Planning Series: Fitting in Small Projects
The thing about living in a project while you're working on it is that it's not all easily defined as projects. Sure, painting a room is a project, but what about when you're walking out the front door one day and the doorknob falls off in your hand? Do you need to haul out the project planning cards and have a meeting before you can deal with it?
Well, obviously, no. The more onerous a planning mechanism gets, the less likely you are to actually stick to it, and the point here is to give you a method of planning and help you stick with it over time. On the other hand, I recently overheard a conversation about a couple having slap-fights over all the little projects they kept doing separately, often in conflict with each other, so there has to be a happy medium somewhere. (If you're having slap-fights, another good post to read is Marriage Tips for Renovators. And, uh, stop hitting each other.)
Let's start by defining a small project. I define it as something that takes less than one 24-hour period to complete. So cleaning the refrigerator coils is a small project, but repainting the kitchen ceiling is not.
If you have a house in much worse repair than ours, you may define a small project as something taking only one weekend to complete. In much better repair, perhaps it should take less than four hours. But don't spend too much time worrying about what is officially a small project and what isn't. It's really easy to get hung up on the semantics and argue about that rather than work out a reasonable way of dealing with your real problem, which is that it's hard to do just one thing endlessly without smaller things that give you faster rewards along the way.
Here are three options for organizing your work so that you can fit little projects in around larger projects. The key is not necessarily doing what Noel and I do, but to make it work for you, so you don't feel like you're never getting to do anything you want to do except slave away in service of this larger goal, while also making sure the small projects don't totally overwhelm the larger goals.
- Do project work on weekends or holidays, and little things on week days. So if you want to strip the paint off a doorknob, you can do that on a Tuesday without interfering with the larger project you're working on at the same time.
- Work on a bigger project until it is done and then take a month off, during which time you can work on all the little projects you want.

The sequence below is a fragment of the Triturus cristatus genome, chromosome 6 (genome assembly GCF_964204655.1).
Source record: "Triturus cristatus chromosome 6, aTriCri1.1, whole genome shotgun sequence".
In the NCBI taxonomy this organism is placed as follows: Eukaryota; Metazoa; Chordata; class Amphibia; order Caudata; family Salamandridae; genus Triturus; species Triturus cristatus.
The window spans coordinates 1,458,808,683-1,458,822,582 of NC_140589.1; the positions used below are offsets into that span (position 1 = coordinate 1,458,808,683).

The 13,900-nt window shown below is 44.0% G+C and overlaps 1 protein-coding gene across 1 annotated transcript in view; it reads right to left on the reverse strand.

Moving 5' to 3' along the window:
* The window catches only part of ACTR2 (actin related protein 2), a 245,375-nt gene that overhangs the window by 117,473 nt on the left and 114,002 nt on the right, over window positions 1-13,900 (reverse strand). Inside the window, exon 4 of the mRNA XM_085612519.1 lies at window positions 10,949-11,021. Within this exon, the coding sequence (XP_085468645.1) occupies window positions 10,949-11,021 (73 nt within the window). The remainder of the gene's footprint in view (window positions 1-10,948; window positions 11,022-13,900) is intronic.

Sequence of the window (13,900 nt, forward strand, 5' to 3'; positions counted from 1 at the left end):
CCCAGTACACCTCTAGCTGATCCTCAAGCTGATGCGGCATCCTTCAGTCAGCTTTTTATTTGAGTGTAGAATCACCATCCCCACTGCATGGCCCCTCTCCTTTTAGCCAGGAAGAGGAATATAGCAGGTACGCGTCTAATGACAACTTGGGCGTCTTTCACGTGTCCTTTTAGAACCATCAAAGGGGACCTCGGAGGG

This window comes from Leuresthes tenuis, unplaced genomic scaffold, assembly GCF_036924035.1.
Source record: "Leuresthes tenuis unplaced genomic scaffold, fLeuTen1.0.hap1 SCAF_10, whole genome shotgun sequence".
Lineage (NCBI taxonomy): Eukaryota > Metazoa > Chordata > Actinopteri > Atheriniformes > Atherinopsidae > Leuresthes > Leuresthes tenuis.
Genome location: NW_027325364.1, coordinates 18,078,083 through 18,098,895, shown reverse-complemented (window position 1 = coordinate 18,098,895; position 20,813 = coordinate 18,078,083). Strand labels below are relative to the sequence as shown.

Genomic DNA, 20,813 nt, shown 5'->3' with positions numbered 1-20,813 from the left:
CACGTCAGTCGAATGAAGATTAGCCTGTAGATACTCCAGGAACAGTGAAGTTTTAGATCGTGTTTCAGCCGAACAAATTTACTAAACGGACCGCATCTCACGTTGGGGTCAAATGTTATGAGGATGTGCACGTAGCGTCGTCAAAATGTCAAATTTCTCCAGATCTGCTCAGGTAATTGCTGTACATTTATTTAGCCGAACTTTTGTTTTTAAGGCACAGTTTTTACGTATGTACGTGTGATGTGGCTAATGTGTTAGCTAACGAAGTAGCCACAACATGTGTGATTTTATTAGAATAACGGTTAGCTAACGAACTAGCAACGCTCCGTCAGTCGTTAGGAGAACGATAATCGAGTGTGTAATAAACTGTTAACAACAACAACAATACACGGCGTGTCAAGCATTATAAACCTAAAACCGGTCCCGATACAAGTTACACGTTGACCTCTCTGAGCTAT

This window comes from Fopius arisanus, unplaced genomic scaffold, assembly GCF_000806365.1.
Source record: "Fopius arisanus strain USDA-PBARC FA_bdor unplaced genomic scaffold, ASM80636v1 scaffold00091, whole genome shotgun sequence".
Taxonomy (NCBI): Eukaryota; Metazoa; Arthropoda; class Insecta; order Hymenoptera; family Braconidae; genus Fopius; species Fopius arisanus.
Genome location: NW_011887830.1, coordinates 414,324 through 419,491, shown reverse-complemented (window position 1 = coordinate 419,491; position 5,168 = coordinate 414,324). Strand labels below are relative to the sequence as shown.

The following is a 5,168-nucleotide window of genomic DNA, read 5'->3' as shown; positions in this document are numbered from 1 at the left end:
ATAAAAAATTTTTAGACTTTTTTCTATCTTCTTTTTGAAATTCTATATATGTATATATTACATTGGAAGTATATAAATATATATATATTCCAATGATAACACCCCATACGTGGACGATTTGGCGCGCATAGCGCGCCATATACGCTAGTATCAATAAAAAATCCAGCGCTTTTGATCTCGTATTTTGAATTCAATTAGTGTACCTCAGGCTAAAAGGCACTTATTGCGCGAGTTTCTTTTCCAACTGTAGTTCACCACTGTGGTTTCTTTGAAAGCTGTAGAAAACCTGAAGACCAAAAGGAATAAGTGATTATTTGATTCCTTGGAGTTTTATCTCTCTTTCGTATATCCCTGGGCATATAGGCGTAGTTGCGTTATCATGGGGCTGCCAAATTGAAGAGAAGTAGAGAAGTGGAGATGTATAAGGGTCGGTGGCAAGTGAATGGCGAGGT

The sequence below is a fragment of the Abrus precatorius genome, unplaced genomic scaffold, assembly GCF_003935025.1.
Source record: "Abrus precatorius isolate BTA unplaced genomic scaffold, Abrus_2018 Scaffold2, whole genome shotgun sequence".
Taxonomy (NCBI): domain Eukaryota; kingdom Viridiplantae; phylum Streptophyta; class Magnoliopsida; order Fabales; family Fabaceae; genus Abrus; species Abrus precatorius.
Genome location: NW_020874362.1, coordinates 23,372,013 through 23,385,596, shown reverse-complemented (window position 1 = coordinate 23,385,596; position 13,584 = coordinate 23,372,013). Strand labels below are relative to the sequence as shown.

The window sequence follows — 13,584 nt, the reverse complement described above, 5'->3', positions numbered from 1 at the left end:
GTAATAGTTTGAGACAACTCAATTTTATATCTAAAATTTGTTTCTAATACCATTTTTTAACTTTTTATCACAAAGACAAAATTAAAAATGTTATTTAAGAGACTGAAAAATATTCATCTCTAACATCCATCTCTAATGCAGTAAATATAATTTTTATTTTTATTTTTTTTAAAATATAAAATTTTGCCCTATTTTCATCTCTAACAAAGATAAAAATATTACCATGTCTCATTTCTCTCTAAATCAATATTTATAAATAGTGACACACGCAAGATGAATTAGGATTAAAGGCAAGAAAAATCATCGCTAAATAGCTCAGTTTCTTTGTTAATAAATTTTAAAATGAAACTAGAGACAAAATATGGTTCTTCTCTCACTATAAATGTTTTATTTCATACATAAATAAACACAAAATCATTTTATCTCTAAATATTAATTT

- At the beginning of each larger project, give yourselves a "budget" of a certain number of small projects you can do while working on the larger project. You can do that many smaller side projects and no more until you have finished the larger project.
So how to we handle it? We have a set of current projects in order, and we mostly work on those on weekends. Smaller projects we do during the week, perhaps in an evening or over lunch or at other times when they fit in.
Then again, sometimes we'll be sitting over breakfast on a weekend morning when we'd planned to do something else, and the idea of a little project one of us has been wanting to do will come up. We'll start talking about it, make some sketches or graph out a plan, and before you know it, we're off to the hardware store to get a new saw blade and a ten-gallon bucket (for example). Maybe we're really lucky to be so in synch with each other, but discussing the project and agreeing to do it instead of the scheduled work really does make a difference, and I can attest that we have never had a slap-fight (over anything, actually).
We don't have to be in total agreement about everything. We may both have side projects as well -- for me that's been seed starting for several weeks now; for Noel it's the irrigation controller. Side projects are things we work on in the evening or when we're in a holding pattern on a bigger project. They also don't interfere with the main projects or with the other person's stuff. If my side project were to mess around with the irrigation controller as well, we'd be all over each other and there'd be more opportunities for arguments.
We also have impulse projects, though they're not really anything we've formally discussed. The aforementioned doorknob incident, for example. We were heading out to a social event when the doorknob suddenly came loose, so Noel just went and got a screwdriver and screwed it mostly back on. There was a screw missing, so at some point when we're making a trip to the hardware store we'll get a replacement and it will be nice and firm again.
In the end, it's all about keeping yourselves motivated and happy. Give yourselves successes and rewards as you go. Make it possible to do things you want to do right now, as well as the things you've agreed to do over the long term. Choose a working style that works for you, and avoid walking all over each other.
posted by ayse on 05/12/08